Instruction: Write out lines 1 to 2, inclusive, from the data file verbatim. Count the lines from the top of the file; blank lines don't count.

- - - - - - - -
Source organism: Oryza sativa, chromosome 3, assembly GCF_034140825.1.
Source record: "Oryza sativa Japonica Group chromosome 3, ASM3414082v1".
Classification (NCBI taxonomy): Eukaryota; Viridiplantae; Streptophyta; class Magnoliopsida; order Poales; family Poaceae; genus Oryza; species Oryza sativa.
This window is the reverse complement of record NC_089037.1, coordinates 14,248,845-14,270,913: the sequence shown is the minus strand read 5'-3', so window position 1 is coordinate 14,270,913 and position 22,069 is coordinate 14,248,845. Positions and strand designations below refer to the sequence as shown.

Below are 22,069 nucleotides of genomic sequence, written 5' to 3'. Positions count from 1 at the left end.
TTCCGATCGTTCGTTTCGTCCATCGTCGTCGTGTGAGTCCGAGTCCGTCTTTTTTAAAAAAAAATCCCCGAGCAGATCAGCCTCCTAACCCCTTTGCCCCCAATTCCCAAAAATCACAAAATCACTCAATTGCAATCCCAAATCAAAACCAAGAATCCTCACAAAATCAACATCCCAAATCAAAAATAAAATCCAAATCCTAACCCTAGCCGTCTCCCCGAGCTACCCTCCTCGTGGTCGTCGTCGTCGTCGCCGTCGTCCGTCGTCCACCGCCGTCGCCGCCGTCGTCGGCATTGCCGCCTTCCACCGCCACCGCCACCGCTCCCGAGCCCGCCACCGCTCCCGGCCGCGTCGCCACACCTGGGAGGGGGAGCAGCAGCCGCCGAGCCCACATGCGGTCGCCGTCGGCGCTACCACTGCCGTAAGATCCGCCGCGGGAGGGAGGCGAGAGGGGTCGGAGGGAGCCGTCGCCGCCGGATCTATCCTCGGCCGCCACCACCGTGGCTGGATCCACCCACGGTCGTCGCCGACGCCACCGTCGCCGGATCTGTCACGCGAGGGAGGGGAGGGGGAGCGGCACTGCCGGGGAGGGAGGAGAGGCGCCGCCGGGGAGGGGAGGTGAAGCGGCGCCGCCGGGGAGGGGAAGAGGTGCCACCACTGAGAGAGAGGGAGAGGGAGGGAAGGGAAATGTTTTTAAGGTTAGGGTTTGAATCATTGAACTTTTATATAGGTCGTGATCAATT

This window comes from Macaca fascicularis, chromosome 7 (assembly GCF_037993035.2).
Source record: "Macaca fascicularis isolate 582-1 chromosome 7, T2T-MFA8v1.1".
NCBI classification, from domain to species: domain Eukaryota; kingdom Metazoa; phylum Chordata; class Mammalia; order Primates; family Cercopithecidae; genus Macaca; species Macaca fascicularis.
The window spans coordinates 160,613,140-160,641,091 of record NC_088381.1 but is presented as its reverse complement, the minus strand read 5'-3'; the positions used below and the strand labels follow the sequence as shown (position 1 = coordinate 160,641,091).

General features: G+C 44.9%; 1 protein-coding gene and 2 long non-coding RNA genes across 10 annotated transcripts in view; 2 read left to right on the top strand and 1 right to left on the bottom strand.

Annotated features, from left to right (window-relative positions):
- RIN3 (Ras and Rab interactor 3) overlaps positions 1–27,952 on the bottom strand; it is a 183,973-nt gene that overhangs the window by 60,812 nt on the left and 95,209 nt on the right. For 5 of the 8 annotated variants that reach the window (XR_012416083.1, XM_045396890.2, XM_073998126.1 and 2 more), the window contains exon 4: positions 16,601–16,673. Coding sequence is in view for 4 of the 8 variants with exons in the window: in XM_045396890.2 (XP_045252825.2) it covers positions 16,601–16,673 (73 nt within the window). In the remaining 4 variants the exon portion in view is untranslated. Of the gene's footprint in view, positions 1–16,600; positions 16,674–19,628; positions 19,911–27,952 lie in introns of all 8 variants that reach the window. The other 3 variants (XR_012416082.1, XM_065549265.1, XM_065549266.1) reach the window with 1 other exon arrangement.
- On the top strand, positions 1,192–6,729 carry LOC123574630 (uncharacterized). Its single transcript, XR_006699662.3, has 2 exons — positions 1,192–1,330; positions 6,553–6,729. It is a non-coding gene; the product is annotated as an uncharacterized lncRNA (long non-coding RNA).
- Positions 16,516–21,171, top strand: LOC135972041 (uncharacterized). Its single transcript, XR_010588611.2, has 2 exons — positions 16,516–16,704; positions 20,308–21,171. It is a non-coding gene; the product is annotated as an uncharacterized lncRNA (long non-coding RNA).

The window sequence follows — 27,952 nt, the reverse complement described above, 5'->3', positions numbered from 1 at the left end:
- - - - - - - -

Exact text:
Source organism: Oryza sativa, chromosome 3, assembly GCF_034140825.1.
Source record: "Oryza sativa Japonica Group chromosome 3, ASM3414082v1".